What about the Israel Bissell buried in Hinman Hinsdale, Massachusetts? His grave has gotten special attention from the D.A.R., and he’s been lauded in poetry, song, and art as the forgotten equal to Paul Revere. But all that celebration is just because of a spelling error.


Chris Hurley of Woburn said...

Here lie the remains of Israel Bissell,
Proclaimed for being a forgotten rider,
Who carried the news of Lexington Green,
To Worcester, to Springfield, to Silas Dean.

In Suffield Connecticut lies Isaac Bissell,
Paid two quid one bob the actual rider,
Due fame usurped he lies there abjectly,
His name carried from Hartford transcribed ...incorrectly.

Roger Fuller said...

J.L., I'm not aware of any town in MA called Hinman. Could that actually be Hinsdale MA, where Israel Bissell is buried? If so, here is an example of memory creep- it happens to the best of us. ;)

J. L. Bell said...

Yes, like post rider “Israel Bissell,” the town of Hinman is a typo. The man’s body hasn’t been moved from Hinsdale since two days ago.

J. L. Bell said...

Thanks for the verse, Chris!

FirecrackerH2O said...

Can you tell me why Watertown hired Bissell (Israel or Isaac) to ride? They had planned in advance for this rider. Why from Watertown? Are there minutes from meetings that discuss the need, hiring and the communication from Palmer to Watertown? What if Palmer had been killed, was there a plan B? What is the story of preparation for this rider for he was not a Watertown lad, that happened to be available that night but a selected and paid personnel of the Safety Committee (?) to run this particular errand and who was waiting for the "go ahead" to spread the news. Why him? Who chose him? What was his background? Why did they trust him? And when did this planning start? When did they decide they needed someone and what kind of planning was done so it would work? Can you unearth the answers? Can you be the rider of truth to spread the word to all who care and respect the deed?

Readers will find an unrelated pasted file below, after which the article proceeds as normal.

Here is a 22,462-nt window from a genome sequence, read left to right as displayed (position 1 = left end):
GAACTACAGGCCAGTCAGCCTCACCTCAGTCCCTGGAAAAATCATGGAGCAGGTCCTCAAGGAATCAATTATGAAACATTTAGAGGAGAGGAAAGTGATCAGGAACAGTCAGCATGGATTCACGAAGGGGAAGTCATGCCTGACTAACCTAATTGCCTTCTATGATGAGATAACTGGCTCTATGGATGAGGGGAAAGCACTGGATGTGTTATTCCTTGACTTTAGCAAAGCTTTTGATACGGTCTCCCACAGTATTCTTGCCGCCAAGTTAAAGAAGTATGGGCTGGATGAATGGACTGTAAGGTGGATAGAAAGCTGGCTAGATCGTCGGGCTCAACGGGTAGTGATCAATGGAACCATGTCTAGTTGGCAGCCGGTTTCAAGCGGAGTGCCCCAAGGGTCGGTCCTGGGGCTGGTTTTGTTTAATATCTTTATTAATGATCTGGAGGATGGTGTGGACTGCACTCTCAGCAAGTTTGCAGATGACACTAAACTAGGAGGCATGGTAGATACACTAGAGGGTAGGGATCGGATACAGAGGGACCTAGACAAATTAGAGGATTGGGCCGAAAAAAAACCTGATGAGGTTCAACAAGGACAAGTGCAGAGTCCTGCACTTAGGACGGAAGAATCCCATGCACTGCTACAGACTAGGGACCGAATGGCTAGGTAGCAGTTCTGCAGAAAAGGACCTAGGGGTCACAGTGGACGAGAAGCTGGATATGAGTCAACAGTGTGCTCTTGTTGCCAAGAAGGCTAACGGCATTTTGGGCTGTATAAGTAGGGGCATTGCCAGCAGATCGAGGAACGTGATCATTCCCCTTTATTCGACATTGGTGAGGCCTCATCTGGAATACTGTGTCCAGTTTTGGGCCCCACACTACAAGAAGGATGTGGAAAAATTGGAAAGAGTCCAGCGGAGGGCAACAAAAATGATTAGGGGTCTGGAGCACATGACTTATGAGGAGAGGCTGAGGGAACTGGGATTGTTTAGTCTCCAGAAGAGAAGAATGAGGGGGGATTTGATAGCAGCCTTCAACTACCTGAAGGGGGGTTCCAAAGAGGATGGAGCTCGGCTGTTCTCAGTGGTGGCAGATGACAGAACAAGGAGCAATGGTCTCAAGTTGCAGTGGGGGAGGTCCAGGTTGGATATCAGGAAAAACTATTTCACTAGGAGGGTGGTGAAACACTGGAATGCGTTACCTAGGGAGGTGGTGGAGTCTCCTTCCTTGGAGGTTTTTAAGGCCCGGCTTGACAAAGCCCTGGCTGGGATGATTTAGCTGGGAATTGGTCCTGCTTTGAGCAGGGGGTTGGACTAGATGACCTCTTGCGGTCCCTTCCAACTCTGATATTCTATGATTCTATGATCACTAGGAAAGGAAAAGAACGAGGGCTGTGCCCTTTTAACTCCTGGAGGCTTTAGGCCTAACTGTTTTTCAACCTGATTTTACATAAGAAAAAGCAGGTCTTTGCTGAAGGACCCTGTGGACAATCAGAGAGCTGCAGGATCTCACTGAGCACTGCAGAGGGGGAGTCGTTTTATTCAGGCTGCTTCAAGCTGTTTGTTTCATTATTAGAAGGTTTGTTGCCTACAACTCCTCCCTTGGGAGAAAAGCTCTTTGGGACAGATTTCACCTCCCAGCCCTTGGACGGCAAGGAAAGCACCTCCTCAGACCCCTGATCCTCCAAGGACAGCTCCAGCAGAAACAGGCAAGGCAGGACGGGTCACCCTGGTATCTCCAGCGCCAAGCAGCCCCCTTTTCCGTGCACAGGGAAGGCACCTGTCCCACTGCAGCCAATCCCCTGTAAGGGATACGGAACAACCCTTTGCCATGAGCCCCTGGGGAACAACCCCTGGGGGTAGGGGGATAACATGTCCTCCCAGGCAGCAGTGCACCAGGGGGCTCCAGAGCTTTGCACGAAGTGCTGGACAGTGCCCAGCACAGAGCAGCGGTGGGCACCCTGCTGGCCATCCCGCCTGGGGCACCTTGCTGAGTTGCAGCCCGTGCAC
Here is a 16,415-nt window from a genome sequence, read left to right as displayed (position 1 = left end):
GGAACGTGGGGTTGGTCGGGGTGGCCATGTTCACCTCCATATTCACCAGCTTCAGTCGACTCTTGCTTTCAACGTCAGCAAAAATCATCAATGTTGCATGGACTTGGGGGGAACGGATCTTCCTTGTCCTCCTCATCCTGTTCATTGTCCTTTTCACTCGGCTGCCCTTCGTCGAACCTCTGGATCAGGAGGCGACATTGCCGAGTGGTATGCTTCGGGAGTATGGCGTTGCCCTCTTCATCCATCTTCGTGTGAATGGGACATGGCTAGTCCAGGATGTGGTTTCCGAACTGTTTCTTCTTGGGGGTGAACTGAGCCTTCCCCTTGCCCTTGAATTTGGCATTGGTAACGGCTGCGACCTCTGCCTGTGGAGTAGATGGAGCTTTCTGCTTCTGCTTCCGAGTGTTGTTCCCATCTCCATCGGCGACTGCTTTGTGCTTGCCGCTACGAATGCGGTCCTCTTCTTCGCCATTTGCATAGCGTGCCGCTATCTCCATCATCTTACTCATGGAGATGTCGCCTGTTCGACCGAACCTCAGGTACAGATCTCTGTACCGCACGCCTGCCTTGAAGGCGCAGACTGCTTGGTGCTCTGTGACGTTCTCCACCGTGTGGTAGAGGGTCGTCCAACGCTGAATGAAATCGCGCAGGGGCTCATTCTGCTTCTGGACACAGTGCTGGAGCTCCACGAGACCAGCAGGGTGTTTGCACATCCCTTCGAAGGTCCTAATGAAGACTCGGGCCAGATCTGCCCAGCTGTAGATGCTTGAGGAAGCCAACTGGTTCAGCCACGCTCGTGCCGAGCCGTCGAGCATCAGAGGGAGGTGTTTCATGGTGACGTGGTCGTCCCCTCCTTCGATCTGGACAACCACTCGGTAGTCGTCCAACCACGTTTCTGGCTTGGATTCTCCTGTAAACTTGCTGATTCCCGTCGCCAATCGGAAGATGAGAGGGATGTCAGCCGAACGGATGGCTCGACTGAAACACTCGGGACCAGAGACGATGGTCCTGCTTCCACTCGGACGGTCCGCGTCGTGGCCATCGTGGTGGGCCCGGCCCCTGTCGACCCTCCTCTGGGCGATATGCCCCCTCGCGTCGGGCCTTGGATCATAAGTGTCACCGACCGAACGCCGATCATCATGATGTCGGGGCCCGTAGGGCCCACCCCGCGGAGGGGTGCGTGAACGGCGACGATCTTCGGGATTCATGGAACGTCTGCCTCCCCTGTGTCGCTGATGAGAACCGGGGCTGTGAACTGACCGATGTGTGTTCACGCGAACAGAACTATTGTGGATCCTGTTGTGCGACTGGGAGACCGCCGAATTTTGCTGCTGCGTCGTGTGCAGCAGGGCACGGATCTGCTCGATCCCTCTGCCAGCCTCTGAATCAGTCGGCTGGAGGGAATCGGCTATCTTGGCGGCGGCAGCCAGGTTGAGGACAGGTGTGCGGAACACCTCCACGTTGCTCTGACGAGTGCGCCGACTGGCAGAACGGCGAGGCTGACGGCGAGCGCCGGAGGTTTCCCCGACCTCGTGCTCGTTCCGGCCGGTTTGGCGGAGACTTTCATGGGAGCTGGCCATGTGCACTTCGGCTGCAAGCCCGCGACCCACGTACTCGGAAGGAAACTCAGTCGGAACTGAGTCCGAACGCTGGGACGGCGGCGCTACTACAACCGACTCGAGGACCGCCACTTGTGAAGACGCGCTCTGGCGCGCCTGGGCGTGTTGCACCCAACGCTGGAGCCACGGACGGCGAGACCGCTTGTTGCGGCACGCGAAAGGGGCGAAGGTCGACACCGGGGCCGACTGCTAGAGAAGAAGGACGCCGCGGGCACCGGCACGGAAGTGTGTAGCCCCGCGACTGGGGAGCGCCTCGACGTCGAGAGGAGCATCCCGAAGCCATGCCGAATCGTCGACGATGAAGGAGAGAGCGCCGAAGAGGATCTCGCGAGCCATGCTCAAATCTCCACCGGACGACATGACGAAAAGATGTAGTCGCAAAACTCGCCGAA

J. L. Bell said...

The Massachusetts Provincial Congress, through its Committee of Safety member Joseph Palmer, appears to have hired Isaac Bissell. Bissell started from Watertown simply because Palmer was living there, but there was never any question of Watertown paying him.

Watertown was between Lexington and Boston, though not directly on the British regulars’ route. That meant Palmer got word of the British march and the shootings at Lexington relatively early, so he could spread the word.

But was that all planned? To some extent, it was; there was clearly some earlier communication between the Massachusetts Patriots and the government of Connecticut. But I don’t think Bissell was waiting in Watertown for the moment to ride (his bill doesn’t suggest that), and I don’t think the Committee of Safety had delegated Palmer and only him to send the message.

Rather, Palmer took it upon himself to spread the alarm, and other Committee members could have done so as well. Bissell could have been a regular post rider who happened to be nearby on the crucial day. Had circumstances been different, then another Committee man or another post rider could have taken up the same jobs.

Consider the better documented story of Revere’s ride. Revere, Dawes, and the unknown rider out of Charlestown were assigned to carry the message by top Patriot organizers. But Dr. Samuel Prescott and his brother Abel decided on their own to get the message through. Like the Prescotts, most of the riders that night were probably volunteers on the spot, yet they were probably also already involved in the Patriot movement. So the alarm was a combination of preparation and improvisation.

kt said...